Some movies stay with you forever. And sometimes, it’s for good reason: “The Wizard of Oz” and “Lawrence of Arabia” are etched into my brain because they are classics. Movies like, say, “Troll 2” are there because they’re so aggressively bad.
“Requiem For a Dream” and “Boys Don’t Cry” forced their way in because they are nightmares. I saw them and liked them (or at least appreciated them) but decided once was enough — yet they kicked down the door and have squatted there ever since.
But how can I explain “The Parent Trap”? Specifically, the original, 1961, Hayley-Mills-starring, Disney-made “Parent Trap.”
It’s old, and not bad, but not really a classic the way other Disney movies are. Yet I find myself thinking about it often.
Maybe because — in its own way — “The Parent Trap” is pretty disturbing.
Think about it: Two girls show up at summer camp with identical appearances. Yet no one at the camp — other than the two girls themselves, who start an immediate and vicious rivalry — seems all that concerned that two of their fellow campers look exactly alike for some unexplained reason.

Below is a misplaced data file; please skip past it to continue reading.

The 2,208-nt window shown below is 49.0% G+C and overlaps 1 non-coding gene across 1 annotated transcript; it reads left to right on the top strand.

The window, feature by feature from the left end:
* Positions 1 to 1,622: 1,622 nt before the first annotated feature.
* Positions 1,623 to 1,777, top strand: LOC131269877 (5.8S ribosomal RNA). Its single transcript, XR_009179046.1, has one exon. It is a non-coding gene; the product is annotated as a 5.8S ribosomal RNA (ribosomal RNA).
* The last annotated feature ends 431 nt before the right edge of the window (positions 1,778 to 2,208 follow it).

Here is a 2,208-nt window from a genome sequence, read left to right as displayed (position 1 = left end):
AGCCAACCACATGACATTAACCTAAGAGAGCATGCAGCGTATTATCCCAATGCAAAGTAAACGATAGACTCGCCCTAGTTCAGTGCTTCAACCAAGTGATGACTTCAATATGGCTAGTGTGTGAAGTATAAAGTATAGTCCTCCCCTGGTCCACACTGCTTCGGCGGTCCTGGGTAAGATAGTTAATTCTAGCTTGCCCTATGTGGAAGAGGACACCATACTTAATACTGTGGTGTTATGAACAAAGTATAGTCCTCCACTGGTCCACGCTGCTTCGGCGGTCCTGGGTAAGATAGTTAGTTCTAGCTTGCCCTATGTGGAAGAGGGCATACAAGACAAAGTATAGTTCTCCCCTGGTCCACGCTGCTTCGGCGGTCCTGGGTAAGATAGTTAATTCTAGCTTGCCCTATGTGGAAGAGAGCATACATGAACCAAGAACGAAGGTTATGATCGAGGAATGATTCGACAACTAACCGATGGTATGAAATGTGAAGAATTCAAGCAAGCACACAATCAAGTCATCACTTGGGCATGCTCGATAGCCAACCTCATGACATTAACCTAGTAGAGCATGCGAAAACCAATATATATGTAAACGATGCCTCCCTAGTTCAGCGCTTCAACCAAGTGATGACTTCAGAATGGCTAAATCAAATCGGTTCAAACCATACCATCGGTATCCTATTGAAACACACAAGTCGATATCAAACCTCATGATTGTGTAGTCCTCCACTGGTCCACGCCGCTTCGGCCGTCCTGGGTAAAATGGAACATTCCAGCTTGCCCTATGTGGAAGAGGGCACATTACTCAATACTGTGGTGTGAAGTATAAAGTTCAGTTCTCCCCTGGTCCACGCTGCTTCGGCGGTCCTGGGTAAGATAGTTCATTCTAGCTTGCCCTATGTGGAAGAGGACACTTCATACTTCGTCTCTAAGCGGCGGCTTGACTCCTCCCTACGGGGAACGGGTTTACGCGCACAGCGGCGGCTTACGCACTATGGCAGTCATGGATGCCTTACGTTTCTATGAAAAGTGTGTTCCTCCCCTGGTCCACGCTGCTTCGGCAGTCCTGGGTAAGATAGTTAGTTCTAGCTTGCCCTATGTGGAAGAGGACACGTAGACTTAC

There’s a simple explanation: the girls (Susan and Sharon) are twins, who were separated at birth.
And here’s the other disturbing part: Susan and Sharon were separated not because, say, their unwed mother couldn’t afford raise two babies and put them up for adoption.
No, it was because their parents — both of whom appear to be pretty well-off — got divorced, moved to opposite sides of the country, and set up a bizarre “Let’s each take one kid” custody arrangement.
I didn’t grow up in the 1960s, but I have to think the protocols of divorce haven’t changed that much since then. How the hell did the parents decide which kid to take? Coin toss? Paper-rock-scissors? And what kind of judge would allow an arrangement like this to even happen?